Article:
A Startup Agrograph, created by the scientists of the University of Wisconsin-Madison (USA), has already been dubbed a “holy grail” of agriculture, The Cap Times writes. 

The software models any type of crop production and accurately predicts crop yields anywhere in the world, right down to a specific area. “If you’re farming corn in Iowa, or you’ve got a broccoli farm in the U.K.,” says James O’Brien, co-founder of the startup.

He created “Agrograph” together with another scientist Mutlu Ozdogan, whom he met in the preschool their children. Ozdogan has long been involved in “tinkering” with crop prediction tools, and his interest in commercializing them.

Ozdogan had an extensive background in using satellite-acquired data to map and model things like irrigation systems. O’Brien, for his part, was a Madison-area business consultant with a history of working with agricultural technologists. 

The third author of Agrograph is a software-developer Pavel Pinkas, a chemical engineer, Ph.D. in technical science at Prague Institute of Technology.

The technology of precision farming was not created for farmers, its creators say, but for those who serve agribusiness — lawyers, auditors, crop insurers, grain distributors, and so on.

According to O’Brien, experienced farmers do not need such a software so much: they have their own databases of harvests collected over decades, on the basis of which they make forecasts themselves.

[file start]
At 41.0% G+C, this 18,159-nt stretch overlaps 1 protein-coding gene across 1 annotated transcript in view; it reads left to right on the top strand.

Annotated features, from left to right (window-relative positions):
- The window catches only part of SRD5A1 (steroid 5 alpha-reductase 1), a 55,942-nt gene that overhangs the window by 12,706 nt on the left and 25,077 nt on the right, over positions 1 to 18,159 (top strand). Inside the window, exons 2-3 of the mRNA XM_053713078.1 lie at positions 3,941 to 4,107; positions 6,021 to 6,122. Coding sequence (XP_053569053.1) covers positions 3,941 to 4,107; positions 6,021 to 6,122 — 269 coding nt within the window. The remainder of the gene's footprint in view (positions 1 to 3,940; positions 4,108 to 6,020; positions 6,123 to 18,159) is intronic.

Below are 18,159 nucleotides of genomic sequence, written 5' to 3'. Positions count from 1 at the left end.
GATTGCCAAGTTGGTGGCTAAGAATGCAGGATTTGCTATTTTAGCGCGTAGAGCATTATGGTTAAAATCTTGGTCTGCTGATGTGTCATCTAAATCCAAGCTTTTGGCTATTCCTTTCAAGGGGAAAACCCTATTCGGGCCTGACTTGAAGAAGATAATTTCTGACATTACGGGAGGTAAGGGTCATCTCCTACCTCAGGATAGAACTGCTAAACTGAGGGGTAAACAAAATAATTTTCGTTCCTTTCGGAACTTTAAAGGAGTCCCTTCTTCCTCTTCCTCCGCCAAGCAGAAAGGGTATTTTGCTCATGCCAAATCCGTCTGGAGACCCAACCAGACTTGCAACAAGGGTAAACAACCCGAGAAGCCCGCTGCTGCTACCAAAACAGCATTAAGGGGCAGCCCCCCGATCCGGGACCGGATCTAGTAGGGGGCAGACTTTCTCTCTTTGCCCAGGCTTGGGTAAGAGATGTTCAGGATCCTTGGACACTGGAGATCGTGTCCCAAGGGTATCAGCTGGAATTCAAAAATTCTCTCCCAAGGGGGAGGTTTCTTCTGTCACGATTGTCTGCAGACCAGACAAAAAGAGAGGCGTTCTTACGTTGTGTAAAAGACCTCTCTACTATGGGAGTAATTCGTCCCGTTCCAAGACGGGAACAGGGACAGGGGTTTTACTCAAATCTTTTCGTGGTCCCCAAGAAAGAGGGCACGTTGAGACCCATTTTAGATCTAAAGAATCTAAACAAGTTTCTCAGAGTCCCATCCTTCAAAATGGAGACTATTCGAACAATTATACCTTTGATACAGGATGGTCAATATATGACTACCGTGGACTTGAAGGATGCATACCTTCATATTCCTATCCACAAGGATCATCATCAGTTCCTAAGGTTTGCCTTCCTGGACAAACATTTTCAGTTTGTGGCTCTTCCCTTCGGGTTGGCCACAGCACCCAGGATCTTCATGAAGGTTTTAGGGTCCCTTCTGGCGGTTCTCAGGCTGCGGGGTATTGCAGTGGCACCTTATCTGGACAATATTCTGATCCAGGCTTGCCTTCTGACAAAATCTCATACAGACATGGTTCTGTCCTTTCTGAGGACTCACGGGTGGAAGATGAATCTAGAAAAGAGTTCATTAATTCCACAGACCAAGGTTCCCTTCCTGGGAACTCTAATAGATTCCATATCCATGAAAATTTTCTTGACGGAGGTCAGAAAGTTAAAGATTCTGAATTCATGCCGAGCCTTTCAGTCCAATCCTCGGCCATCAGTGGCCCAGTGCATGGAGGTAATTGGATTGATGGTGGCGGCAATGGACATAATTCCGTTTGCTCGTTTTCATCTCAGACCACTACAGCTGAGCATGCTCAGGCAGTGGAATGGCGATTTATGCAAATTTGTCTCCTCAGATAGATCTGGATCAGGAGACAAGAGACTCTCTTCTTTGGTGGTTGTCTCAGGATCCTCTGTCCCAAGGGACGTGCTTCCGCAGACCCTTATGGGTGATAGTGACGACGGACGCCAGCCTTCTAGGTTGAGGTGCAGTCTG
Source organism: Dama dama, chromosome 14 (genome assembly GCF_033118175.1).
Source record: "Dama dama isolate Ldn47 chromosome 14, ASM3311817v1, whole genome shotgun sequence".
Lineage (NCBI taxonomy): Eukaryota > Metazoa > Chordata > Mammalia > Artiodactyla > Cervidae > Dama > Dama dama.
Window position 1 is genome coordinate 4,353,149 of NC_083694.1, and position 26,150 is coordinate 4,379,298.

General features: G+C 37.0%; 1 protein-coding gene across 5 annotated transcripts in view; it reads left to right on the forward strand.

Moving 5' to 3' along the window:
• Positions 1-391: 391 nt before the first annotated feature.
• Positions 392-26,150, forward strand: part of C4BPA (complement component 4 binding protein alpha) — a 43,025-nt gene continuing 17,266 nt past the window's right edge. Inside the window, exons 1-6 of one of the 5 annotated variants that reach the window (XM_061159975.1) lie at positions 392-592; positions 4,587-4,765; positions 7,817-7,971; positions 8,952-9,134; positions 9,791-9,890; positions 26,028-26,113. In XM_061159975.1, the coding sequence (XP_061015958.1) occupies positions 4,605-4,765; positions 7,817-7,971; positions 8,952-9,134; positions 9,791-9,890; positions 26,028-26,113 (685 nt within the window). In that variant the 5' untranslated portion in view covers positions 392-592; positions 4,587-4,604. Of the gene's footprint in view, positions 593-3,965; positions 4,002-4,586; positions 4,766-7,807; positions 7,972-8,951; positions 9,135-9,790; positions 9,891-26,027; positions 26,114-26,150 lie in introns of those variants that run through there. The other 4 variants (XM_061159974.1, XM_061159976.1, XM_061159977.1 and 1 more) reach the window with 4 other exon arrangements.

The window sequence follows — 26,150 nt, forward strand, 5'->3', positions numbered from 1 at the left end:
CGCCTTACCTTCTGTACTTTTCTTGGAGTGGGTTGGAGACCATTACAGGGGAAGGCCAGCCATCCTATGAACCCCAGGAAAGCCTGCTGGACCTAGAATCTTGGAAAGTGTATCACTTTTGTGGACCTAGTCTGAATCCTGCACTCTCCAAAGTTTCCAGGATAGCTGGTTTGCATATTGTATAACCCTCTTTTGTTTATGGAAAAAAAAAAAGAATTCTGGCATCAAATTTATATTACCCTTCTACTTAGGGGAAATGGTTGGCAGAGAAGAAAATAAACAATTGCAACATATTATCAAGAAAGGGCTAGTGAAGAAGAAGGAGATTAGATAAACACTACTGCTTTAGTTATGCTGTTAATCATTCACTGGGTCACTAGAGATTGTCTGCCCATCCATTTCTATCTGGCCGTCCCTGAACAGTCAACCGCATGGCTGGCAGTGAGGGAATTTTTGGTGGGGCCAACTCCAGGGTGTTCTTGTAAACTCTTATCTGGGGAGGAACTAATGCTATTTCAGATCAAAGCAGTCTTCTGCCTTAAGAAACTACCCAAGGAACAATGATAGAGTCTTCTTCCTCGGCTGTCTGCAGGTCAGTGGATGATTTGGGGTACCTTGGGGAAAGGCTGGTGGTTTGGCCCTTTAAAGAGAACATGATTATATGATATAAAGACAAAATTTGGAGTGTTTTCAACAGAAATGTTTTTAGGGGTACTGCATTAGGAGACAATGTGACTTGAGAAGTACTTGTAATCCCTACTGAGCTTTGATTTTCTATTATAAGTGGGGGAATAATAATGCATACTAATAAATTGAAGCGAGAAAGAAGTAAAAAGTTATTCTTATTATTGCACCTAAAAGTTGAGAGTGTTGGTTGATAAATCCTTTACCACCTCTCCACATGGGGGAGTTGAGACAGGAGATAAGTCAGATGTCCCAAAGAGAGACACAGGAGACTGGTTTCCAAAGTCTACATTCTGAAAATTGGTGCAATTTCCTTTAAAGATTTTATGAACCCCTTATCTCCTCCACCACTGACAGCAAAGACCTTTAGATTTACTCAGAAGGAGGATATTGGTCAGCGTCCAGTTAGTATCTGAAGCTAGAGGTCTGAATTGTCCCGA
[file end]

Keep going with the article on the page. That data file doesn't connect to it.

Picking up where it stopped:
In addition, agricultural enterprises have a powerful technological resource in the form of precision farming.

Companies that work with those producers, however, lack the same degree of data-driven insight, said O’Brien. Predictions for crop yields are often based on reports from individual farms, with few means of independent verification.

For independent auditors, the same auditors often have to rely on questionable yield data from individual farms or open sources.

“You’re making tons of decisions based on anecdotal data,” said O’Brien. “It’s kind of a black box.”

Agrograph solves this problem by providing historical data of a million fields, he does the assessments of crop levels, productivity, irrigation status, water losses, and environmental consequences.

The technology unlocks a huge amount of satellite data, covering all major regions of the world’s agricultural production from Latin America to China, and provides a variety of information products based on them.

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